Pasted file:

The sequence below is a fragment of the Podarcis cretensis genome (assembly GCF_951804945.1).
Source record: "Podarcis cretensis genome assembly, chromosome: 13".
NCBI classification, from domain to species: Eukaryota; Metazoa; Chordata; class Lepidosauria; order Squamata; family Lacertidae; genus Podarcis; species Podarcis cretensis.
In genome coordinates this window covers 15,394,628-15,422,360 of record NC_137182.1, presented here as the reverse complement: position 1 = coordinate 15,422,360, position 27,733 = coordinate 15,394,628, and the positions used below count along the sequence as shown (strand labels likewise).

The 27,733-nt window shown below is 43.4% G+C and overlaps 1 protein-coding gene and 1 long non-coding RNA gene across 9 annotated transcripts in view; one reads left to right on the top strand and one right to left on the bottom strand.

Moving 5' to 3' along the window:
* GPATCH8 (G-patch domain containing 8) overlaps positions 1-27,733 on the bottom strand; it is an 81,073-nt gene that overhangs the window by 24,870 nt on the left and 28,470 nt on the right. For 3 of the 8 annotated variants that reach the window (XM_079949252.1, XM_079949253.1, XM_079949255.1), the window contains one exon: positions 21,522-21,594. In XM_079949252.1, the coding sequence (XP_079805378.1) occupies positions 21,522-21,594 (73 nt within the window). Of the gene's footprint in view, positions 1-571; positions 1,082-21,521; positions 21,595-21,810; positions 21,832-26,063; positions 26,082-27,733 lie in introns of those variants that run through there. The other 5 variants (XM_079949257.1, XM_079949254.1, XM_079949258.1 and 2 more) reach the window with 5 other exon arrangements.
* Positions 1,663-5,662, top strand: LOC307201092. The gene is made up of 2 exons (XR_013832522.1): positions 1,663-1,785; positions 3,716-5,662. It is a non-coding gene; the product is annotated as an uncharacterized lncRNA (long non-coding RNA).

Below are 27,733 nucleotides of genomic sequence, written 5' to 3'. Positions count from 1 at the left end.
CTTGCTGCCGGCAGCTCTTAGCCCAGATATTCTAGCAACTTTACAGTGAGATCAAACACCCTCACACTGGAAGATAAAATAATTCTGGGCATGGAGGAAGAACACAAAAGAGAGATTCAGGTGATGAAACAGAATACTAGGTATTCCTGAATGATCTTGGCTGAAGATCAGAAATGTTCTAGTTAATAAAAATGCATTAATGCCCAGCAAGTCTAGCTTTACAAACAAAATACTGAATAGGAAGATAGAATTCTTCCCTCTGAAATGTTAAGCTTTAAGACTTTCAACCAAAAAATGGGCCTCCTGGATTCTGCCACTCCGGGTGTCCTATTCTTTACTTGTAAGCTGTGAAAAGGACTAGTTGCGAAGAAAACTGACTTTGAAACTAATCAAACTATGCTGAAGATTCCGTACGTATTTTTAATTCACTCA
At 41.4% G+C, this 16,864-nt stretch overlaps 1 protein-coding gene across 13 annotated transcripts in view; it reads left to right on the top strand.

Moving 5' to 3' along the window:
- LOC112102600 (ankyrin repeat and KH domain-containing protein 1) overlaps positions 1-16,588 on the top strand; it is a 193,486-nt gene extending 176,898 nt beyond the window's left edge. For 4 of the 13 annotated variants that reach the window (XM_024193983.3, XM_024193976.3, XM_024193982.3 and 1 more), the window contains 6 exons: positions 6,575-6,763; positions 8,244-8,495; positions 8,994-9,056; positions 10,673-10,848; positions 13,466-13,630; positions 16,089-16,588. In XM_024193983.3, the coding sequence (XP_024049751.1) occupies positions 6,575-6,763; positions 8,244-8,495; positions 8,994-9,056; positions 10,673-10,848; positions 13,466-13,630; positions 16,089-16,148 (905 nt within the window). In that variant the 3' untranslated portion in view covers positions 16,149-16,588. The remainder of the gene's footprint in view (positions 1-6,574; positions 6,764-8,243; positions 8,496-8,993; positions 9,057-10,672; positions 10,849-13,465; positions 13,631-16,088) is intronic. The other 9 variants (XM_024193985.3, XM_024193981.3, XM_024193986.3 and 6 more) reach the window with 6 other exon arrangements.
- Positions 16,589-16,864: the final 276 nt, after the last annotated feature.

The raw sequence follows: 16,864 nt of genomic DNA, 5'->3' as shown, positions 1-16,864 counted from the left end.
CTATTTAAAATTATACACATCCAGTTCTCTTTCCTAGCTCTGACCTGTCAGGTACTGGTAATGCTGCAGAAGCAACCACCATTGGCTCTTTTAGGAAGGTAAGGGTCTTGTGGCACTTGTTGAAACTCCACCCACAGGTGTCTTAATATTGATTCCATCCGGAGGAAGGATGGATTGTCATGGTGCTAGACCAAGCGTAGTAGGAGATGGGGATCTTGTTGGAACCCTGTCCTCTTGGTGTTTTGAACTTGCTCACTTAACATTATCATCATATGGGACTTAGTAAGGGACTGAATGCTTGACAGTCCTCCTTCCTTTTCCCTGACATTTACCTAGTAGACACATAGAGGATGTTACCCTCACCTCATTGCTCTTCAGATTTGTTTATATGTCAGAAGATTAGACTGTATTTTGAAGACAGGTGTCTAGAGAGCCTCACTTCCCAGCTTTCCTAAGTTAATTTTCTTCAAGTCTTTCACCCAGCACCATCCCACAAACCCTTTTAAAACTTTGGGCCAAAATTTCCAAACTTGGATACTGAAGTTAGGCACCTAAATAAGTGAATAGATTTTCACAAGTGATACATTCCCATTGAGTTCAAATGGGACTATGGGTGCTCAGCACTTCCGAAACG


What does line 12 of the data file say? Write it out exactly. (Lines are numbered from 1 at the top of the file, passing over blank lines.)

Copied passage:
Moving 5' to 3' along the window: